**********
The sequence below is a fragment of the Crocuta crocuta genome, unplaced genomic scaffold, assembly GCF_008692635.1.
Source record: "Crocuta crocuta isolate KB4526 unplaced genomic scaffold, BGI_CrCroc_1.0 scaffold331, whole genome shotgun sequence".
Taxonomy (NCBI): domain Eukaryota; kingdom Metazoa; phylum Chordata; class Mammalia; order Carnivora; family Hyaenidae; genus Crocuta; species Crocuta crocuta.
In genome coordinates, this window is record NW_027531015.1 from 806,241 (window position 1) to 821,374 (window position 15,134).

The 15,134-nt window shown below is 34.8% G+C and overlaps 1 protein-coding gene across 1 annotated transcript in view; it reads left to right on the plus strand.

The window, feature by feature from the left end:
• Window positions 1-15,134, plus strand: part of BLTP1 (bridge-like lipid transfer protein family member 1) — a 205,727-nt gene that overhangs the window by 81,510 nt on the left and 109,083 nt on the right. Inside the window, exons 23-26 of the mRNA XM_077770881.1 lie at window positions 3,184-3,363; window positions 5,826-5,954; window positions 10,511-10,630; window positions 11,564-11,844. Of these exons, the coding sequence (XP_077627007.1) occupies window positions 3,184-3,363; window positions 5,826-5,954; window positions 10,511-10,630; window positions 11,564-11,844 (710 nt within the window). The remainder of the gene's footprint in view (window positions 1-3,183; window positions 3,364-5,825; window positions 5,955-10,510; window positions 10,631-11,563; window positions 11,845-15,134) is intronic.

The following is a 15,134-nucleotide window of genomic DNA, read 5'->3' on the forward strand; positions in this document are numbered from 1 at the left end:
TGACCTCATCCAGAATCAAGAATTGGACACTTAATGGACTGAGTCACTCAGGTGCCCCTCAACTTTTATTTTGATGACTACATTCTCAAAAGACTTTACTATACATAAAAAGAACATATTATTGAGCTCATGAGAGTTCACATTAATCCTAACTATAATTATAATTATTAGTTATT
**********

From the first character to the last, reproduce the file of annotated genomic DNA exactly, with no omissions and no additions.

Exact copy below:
The sequence below is a fragment of the Crocuta crocuta genome, unplaced genomic scaffold, assembly GCF_008692635.1.
Source record: "Crocuta crocuta isolate KB4526 unplaced genomic scaffold, BGI_CrCroc_1.0 scaffold331, whole genome shotgun sequence".
Taxonomy (NCBI): domain Eukaryota; kingdom Metazoa; phylum Chordata; class Mammalia; order Carnivora; family Hyaenidae; genus Crocuta; species Crocuta crocuta.
In genome coordinates, this window is record NW_027531015.1 from 806,241 (window position 1) to 821,374 (window position 15,134).

The 15,134-nt window shown below is 34.8% G+C and overlaps 1 protein-coding gene across 1 annotated transcript in view; it reads left to right on the plus strand.

The window, feature by feature from the left end:
• Window positions 1-15,134, plus strand: part of BLTP1 (bridge-like lipid transfer protein family member 1) — a 205,727-nt gene that overhangs the window by 81,510 nt on the left and 109,083 nt on the right. Inside the window, exons 23-26 of the mRNA XM_077770881.1 lie at window positions 3,184-3,363; window positions 5,826-5,954; window positions 10,511-10,630; window positions 11,564-11,844. Of these exons, the coding sequence (XP_077627007.1) occupies window positions 3,184-3,363; window positions 5,826-5,954; window positions 10,511-10,630; window positions 11,564-11,844 (710 nt within the window). The remainder of the gene's footprint in view (window positions 1-3,183; window positions 3,364-5,825; window positions 5,955-10,510; window positions 10,631-11,563; window positions 11,845-15,134) is intronic.

The following is a 15,134-nucleotide window of genomic DNA, read 5'->3' on the forward strand; positions in this document are numbered from 1 at the left end:
TGACCTCATCCAGAATCAAGAATTGGACACTTAATGGACTGAGTCACTCAGGTGCCCCTCAACTTTTATTTTGATGACTACATTCTCAAAAGACTTTACTATACATAAAAAGAACATATTATTGAGCTCATGAGAGTTCACATTAATCCTAACTATAATTATAATTATTAGTTATT